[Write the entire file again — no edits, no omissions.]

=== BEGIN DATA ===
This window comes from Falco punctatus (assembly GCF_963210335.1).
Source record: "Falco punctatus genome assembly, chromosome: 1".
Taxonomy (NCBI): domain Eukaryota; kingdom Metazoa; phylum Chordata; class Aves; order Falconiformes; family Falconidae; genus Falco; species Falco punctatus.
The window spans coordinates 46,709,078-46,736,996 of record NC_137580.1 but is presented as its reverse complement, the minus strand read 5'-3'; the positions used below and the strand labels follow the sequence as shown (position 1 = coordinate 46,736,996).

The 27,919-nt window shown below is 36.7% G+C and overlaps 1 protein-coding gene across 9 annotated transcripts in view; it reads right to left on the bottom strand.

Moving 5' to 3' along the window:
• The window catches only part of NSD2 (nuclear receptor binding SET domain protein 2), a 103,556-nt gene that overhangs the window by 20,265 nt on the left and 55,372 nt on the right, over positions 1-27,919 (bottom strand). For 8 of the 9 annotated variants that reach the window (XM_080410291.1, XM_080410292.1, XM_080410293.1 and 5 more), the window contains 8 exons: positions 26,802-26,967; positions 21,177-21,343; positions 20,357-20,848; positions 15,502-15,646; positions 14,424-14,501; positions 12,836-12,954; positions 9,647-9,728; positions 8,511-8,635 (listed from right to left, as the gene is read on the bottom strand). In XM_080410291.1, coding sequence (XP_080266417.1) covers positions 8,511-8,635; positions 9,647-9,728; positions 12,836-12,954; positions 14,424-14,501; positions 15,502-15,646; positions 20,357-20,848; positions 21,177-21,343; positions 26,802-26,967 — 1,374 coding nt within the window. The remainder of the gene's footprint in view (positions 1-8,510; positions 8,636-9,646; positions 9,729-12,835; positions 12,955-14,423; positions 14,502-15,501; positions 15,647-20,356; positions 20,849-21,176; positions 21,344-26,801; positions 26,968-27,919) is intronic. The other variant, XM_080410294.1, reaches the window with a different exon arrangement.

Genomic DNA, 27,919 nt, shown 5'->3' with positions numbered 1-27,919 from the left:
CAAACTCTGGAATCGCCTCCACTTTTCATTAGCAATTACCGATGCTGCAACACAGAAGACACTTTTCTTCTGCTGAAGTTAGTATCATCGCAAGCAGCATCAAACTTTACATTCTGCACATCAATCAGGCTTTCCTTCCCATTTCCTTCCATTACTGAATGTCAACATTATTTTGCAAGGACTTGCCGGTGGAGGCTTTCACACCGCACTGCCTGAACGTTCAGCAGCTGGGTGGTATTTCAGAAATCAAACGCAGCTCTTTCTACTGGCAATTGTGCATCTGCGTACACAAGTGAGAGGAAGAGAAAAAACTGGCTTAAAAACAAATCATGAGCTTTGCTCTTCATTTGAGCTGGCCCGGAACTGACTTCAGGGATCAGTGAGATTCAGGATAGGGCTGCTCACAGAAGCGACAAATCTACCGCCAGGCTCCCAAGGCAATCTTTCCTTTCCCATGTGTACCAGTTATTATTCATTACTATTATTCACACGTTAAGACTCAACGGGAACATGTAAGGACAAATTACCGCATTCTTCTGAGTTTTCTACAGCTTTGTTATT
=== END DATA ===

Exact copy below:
This window comes from Falco punctatus (assembly GCF_963210335.1).
Source record: "Falco punctatus genome assembly, chromosome: 1".
Taxonomy (NCBI): domain Eukaryota; kingdom Metazoa; phylum Chordata; class Aves; order Falconiformes; family Falconidae; genus Falco; species Falco punctatus.
The window spans coordinates 46,709,078-46,736,996 of record NC_137580.1 but is presented as its reverse complement, the minus strand read 5'-3'; the positions used below and the strand labels follow the sequence as shown (position 1 = coordinate 46,736,996).

The 27,919-nt window shown below is 36.7% G+C and overlaps 1 protein-coding gene across 9 annotated transcripts in view; it reads right to left on the bottom strand.

Moving 5' to 3' along the window:
• The window catches only part of NSD2 (nuclear receptor binding SET domain protein 2), a 103,556-nt gene that overhangs the window by 20,265 nt on the left and 55,372 nt on the right, over positions 1-27,919 (bottom strand). For 8 of the 9 annotated variants that reach the window (XM_080410291.1, XM_080410292.1, XM_080410293.1 and 5 more), the window contains 8 exons: positions 26,802-26,967; positions 21,177-21,343; positions 20,357-20,848; positions 15,502-15,646; positions 14,424-14,501; positions 12,836-12,954; positions 9,647-9,728; positions 8,511-8,635 (listed from right to left, as the gene is read on the bottom strand). In XM_080410291.1, coding sequence (XP_080266417.1) covers positions 8,511-8,635; positions 9,647-9,728; positions 12,836-12,954; positions 14,424-14,501; positions 15,502-15,646; positions 20,357-20,848; positions 21,177-21,343; positions 26,802-26,967 — 1,374 coding nt within the window. The remainder of the gene's footprint in view (positions 1-8,510; positions 8,636-9,646; positions 9,729-12,835; positions 12,955-14,423; positions 14,502-15,501; positions 15,647-20,356; positions 20,849-21,176; positions 21,344-26,801; positions 26,968-27,919) is intronic. The other variant, XM_080410294.1, reaches the window with a different exon arrangement.

Genomic DNA, 27,919 nt, shown 5'->3' with positions numbered 1-27,919 from the left:
CAAACTCTGGAATCGCCTCCACTTTTCATTAGCAATTACCGATGCTGCAACACAGAAGACACTTTTCTTCTGCTGAAGTTAGTATCATCGCAAGCAGCATCAAACTTTACATTCTGCACATCAATCAGGCTTTCCTTCCCATTTCCTTCCATTACTGAATGTCAACATTATTTTGCAAGGACTTGCCGGTGGAGGCTTTCACACCGCACTGCCTGAACGTTCAGCAGCTGGGTGGTATTTCAGAAATCAAACGCAGCTCTTTCTACTGGCAATTGTGCATCTGCGTACACAAGTGAGAGGAAGAGAAAAAACTGGCTTAAAAACAAATCATGAGCTTTGCTCTTCATTTGAGCTGGCCCGGAACTGACTTCAGGGATCAGTGAGATTCAGGATAGGGCTGCTCACAGAAGCGACAAATCTACCGCCAGGCTCCCAAGGCAATCTTTCCTTTCCCATGTGTACCAGTTATTATTCATTACTATTATTCACACGTTAAGACTCAACGGGAACATGTAAGGACAAATTACCGCATTCTTCTGAGTTTTCTACAGCTTTGTTATT